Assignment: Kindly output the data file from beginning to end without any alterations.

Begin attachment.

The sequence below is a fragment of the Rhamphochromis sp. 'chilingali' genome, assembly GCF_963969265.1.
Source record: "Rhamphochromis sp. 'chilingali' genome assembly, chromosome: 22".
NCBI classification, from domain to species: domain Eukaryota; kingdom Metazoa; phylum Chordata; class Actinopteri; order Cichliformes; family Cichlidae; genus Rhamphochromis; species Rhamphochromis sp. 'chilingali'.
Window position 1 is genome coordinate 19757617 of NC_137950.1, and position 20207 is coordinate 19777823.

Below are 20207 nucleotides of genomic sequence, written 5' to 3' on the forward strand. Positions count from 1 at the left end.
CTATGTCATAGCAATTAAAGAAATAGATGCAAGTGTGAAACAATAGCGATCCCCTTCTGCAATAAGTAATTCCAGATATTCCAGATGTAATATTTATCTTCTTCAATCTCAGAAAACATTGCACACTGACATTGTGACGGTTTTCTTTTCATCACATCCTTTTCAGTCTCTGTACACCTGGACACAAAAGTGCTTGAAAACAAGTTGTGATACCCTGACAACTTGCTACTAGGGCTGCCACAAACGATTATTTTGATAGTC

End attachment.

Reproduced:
The sequence below is a fragment of the Rhamphochromis sp. 'chilingali' genome, assembly GCF_963969265.1.
Source record: "Rhamphochromis sp. 'chilingali' genome assembly, chromosome: 22".
NCBI classification, from domain to species: domain Eukaryota; kingdom Metazoa; phylum Chordata; class Actinopteri; order Cichliformes; family Cichlidae; genus Rhamphochromis; species Rhamphochromis sp. 'chilingali'.
Window position 1 is genome coordinate 19757617 of NC_137950.1, and position 20207 is coordinate 19777823.

Below are 20207 nucleotides of genomic sequence, written 5' to 3' on the forward strand. Positions count from 1 at the left end.
CTATGTCATAGCAATTAAAGAAATAGATGCAAGTGTGAAACAATAGCGATCCCCTTCTGCAATAAGTAATTCCAGATATTCCAGATGTAATATTTATCTTCTTCAATCTCAGAAAACATTGCACACTGACATTGTGACGGTTTTCTTTTCATCACATCCTTTTCAGTCTCTGTACACCTGGACACAAAAGTGCTTGAAAACAAGTTGTGATACCCTGACAACTTGCTACTAGGGCTGCCACAAACGATTATTTTGATAGTC